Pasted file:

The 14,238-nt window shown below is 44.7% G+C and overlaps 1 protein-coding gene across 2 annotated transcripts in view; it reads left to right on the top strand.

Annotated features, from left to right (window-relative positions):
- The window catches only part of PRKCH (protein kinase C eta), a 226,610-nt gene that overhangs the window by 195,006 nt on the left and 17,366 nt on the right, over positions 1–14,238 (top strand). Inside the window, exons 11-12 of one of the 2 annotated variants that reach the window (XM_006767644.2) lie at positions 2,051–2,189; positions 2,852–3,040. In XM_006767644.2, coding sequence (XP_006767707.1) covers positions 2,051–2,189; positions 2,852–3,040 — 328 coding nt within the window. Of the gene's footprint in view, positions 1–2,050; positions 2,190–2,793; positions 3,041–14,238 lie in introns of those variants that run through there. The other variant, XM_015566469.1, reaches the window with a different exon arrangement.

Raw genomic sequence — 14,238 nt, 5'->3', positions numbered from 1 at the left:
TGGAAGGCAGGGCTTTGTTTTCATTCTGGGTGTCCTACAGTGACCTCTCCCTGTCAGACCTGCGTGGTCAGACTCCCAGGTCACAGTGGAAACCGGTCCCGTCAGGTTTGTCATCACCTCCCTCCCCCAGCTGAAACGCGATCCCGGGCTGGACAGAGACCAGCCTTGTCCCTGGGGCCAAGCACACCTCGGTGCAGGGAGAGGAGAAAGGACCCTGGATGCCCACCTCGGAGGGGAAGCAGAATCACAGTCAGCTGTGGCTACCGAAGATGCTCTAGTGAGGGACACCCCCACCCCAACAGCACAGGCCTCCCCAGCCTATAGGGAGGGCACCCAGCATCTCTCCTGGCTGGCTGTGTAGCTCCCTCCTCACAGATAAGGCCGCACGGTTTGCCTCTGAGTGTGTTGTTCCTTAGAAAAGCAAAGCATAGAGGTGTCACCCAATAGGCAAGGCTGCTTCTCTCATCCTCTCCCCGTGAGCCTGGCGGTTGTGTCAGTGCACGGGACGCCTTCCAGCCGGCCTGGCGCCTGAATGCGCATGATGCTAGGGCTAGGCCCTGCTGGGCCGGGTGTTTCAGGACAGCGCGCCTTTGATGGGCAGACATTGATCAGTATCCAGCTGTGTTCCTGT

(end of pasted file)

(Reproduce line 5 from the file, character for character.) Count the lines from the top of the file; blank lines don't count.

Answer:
TGGAAGGCAGGGCTTTGTTTTCATTCTGGGTGTCCTACAGTGACCTCTCCCTGTCAGACCTGCGTGGTCAGACTCCCAGGTCACAGTGGAAACCGGTCCCGTCAGGTTTGTCATCACCTCCCTCCCCCAGCTGAAACGCGATCCCGGGCTGGACAGAGACCAGCCTTGTCCCTGGGGCCAAGCACACCTCGGTGCAGGGAGAGGAGAAAGGACCCTGGATGCCCACCTCGGAGGGGAAGCAGAATCACAGTCAGCTGTGGCTACCGAAGATGCTCTAGTGAGGGACACCCCCACCCCAACAGCACAGGCCTCCCCAGCCTATAGGGAGGGCACCCAGCATCTCTCCTGGCTGGCTGTGTAGCTCCCTCCTCACAGATAAGGCCGCACGGTTTGCCTCTGAGTGTGTTGTTCCTTAGAAAAGCAAAGCATAGAGGTGTCACCCAATAGGCAAGGCTGCTTCTCTCATCCTCTCCCCGTGAGCCTGGCGGTTGTGTCAGTGCACGGGACGCCTTCCAGCCGGCCTGGCGCCTGAATGCGCATGATGCTAGGGCTAGGCCCTGCTGGGCCGGGTGTTTCAGGACAGCGCGCCTTTGATGGGCAGACATTGATCAGTATCCAGCTGTGTTCCTGT